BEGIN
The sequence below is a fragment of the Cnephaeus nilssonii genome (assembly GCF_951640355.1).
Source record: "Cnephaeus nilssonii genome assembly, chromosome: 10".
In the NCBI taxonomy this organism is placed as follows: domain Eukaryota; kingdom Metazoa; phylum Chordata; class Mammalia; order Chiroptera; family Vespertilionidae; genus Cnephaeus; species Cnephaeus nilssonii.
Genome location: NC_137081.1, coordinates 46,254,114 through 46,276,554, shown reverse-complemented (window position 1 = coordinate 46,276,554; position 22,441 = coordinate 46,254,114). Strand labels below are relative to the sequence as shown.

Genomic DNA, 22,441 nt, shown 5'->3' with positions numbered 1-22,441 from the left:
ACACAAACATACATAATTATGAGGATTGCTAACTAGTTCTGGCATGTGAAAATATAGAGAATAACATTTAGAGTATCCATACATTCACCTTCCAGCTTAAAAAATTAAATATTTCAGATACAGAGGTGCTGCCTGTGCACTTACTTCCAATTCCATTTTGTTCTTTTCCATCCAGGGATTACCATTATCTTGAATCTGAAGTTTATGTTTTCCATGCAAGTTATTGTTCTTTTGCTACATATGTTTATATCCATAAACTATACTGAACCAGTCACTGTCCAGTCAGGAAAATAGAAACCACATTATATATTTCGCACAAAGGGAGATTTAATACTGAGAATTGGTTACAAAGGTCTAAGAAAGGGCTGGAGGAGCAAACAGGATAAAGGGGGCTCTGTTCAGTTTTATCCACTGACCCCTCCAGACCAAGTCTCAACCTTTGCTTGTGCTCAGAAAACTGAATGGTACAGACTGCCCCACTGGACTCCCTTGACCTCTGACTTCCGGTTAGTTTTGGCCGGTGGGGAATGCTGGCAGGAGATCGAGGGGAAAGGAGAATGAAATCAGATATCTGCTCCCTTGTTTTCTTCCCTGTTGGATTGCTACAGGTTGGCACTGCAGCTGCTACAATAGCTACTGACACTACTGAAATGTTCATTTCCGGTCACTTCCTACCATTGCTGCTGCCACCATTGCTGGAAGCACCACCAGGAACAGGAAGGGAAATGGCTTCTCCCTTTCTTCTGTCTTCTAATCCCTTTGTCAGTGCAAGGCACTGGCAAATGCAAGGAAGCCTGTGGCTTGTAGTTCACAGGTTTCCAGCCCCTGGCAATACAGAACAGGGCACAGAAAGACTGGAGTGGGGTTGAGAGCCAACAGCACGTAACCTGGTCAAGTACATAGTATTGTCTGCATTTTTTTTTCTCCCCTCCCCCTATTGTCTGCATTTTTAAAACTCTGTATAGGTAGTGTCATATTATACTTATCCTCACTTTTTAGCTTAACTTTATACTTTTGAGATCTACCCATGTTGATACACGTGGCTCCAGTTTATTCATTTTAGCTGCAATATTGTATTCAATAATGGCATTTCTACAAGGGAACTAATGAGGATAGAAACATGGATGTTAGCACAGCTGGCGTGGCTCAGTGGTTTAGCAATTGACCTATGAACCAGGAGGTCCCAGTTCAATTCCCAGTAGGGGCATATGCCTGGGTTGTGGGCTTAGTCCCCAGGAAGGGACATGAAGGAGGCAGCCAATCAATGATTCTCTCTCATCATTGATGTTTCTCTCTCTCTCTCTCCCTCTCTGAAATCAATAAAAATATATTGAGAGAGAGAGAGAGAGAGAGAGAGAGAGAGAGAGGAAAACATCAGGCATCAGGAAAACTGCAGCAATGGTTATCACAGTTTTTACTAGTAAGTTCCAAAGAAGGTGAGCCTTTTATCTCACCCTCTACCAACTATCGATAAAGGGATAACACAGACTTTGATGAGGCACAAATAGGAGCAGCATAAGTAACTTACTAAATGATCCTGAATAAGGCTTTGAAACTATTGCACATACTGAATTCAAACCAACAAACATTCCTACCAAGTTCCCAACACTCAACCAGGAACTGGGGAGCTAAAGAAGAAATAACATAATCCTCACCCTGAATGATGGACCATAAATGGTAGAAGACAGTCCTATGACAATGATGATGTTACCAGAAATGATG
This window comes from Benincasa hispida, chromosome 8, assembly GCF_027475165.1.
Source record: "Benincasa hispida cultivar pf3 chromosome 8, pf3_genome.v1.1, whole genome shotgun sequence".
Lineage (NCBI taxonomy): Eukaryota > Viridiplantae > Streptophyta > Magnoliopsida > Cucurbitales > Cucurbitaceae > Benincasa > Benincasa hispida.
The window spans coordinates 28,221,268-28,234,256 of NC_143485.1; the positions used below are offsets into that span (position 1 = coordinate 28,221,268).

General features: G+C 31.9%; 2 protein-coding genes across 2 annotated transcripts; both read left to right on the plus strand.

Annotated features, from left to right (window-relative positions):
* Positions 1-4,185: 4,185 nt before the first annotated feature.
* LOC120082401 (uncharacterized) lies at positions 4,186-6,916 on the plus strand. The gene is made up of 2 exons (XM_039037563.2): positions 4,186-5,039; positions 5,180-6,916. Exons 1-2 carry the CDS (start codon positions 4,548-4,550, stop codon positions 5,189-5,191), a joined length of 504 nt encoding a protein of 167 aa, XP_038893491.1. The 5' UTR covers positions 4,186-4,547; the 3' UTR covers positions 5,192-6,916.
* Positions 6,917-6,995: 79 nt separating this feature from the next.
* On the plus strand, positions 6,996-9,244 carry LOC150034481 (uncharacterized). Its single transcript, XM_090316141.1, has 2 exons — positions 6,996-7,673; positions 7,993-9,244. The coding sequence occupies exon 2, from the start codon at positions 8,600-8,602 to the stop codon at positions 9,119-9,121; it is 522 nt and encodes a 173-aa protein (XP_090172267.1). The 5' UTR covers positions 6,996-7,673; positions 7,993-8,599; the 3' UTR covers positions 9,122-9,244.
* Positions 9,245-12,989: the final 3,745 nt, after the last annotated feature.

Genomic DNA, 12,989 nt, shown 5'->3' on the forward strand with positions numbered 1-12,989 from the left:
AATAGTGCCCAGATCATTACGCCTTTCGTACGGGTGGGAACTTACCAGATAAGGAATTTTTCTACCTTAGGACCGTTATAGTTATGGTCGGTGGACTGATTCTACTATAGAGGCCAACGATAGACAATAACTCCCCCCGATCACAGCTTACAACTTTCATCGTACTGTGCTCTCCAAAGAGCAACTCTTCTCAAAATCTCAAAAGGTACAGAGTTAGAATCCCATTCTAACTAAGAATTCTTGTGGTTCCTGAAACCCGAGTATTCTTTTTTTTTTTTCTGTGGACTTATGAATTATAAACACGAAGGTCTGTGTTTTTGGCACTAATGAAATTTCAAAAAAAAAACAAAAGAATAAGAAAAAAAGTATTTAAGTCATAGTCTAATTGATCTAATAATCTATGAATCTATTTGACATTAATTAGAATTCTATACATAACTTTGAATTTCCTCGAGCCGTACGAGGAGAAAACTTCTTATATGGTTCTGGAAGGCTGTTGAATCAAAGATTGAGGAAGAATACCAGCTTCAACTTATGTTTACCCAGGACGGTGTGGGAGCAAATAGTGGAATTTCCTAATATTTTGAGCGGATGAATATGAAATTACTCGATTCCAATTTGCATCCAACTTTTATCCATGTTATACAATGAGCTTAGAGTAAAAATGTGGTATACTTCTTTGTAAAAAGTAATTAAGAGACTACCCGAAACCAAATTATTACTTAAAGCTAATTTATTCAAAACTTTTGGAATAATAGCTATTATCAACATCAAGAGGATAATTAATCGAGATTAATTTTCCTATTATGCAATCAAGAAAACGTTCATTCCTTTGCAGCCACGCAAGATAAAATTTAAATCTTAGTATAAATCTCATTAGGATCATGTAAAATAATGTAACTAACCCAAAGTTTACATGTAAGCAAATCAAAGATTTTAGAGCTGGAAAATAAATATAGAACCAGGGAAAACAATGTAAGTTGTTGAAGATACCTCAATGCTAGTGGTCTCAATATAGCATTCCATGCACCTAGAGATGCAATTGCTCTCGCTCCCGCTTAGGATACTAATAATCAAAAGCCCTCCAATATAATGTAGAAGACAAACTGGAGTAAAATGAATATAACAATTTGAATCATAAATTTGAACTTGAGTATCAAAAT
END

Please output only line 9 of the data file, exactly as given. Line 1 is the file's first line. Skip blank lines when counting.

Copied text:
Lineage (NCBI taxonomy): Eukaryota > Viridiplantae > Streptophyta > Magnoliopsida > Cucurbitales > Cucurbitaceae > Benincasa > Benincasa hispida.